Kudos to dear friend and colleague, Khaldoun AbouAssi:
New Research on NGO-Donor Relations Wins Prestigious Award
October 1, 2013
Research by a professor at the Bush School of Government and Public Service at Texas A&M University on relations between non-governmental organizations (NGOs) and their donors will be recognized by the Association for Research on Nonprofit Organizations and Voluntary Action (ARNOVA) with the prestigious Gabriel G. Rudney Memorial Award for Outstanding Dissertation in Nonprofit and Voluntary Action for 2013. Dr. Khaldoun AbouAssi will receive the award at ARNOVA’s annual meeting in November.
“Hands in the Pockets of Mercurial Donors: How Three Theories Explain NGO Responses to Shifting Funding Priorities” demonstrates how volatile relationships between NGOs in developing countries and international donors can affect the missions and behaviors of NGOs. The research focuses on Dr. AbouAssi’s native country of Lebanon.
“I found that NGOs respond to changes in funding in a variety of ways. I studied the response of four environmental NGOs to shifts in the funding decisions of two common donors,” said AbouAssi. “The responses from the NGOs to the changing donor priorities ranged from suspending the relationship with the donor, to trying to reach common ground and maintain the relationship, to automatically executing the donor’s interests and adapting to the situation. I then used quantitative data to show that these responses were influenced by NGO dependence on the donor and the ties NGOs have in local donor networks. Understanding how donors think and how their priorities can affect the important work of NGOs can be a key to increasing NGO effectiveness in critical areas of the developing world,” he added.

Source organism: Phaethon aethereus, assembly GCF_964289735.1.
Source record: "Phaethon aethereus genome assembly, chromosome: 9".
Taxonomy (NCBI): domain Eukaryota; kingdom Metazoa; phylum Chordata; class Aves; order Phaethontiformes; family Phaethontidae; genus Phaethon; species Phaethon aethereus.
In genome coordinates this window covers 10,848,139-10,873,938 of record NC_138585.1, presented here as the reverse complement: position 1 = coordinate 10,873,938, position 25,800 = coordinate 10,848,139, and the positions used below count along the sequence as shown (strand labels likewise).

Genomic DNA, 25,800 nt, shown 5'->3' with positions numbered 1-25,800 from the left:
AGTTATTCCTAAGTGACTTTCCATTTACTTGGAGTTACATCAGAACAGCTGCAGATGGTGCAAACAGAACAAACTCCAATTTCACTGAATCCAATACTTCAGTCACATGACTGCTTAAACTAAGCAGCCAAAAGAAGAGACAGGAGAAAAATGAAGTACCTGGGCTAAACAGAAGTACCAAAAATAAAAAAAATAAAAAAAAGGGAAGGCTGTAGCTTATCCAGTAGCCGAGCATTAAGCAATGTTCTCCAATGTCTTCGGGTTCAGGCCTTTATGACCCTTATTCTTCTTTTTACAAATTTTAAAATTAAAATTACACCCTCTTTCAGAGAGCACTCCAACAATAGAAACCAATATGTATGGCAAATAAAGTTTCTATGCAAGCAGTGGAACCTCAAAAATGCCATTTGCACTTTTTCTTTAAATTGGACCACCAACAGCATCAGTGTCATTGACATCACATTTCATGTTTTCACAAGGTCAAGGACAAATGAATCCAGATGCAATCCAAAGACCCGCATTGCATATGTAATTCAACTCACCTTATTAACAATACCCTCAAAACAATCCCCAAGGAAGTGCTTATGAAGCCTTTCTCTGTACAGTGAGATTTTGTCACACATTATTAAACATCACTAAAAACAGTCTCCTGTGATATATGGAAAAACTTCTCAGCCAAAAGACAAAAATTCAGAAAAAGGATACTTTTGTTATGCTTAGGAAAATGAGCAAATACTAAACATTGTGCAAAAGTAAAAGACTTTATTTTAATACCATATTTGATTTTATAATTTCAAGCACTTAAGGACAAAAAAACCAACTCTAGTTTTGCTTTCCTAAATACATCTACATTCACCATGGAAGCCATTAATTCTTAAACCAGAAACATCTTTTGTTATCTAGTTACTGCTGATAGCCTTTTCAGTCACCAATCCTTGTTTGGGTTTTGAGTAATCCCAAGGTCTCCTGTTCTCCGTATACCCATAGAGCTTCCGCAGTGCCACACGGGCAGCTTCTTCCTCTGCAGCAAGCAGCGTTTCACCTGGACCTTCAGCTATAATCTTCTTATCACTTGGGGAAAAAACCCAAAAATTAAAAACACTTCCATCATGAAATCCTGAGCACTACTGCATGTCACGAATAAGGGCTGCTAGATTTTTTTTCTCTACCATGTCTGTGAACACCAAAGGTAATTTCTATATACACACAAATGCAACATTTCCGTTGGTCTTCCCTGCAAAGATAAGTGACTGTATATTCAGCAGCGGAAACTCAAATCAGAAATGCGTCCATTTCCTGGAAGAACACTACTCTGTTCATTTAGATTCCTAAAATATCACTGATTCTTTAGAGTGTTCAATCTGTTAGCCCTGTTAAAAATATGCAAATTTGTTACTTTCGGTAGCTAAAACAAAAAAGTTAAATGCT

The Rudney Award selection committee cited AbouAssi’s dissertation for its attention to theory, contributions to the field of research, and relevance to both nonprofit organizations and the broader environment in which voluntary organizations participate. The committee also noted the research’s innovative approach and challenging field work and that it moved theory forward in a non-Western context.
“We’re delighted to see Dr. AbouAssi’s excellent work recognized with this prestigious award,” said Bush School Dean Ryan Crocker. “It is yet another indication of the high quality of our faculty and the impact their research has on public policy around the world.”
AbouAssi holds a PhD in public administration from the Maxwell School of Citizenship and Public Affairs at Syracuse University. He received his bachelor’s and master’s degrees in public administration from the American University of Beirut, Lebanon. He publishes extensively on NGOs and international development issues, and has trained civil servants and NGO executives on citizen participation, fund development, volunteerism, and collaboration.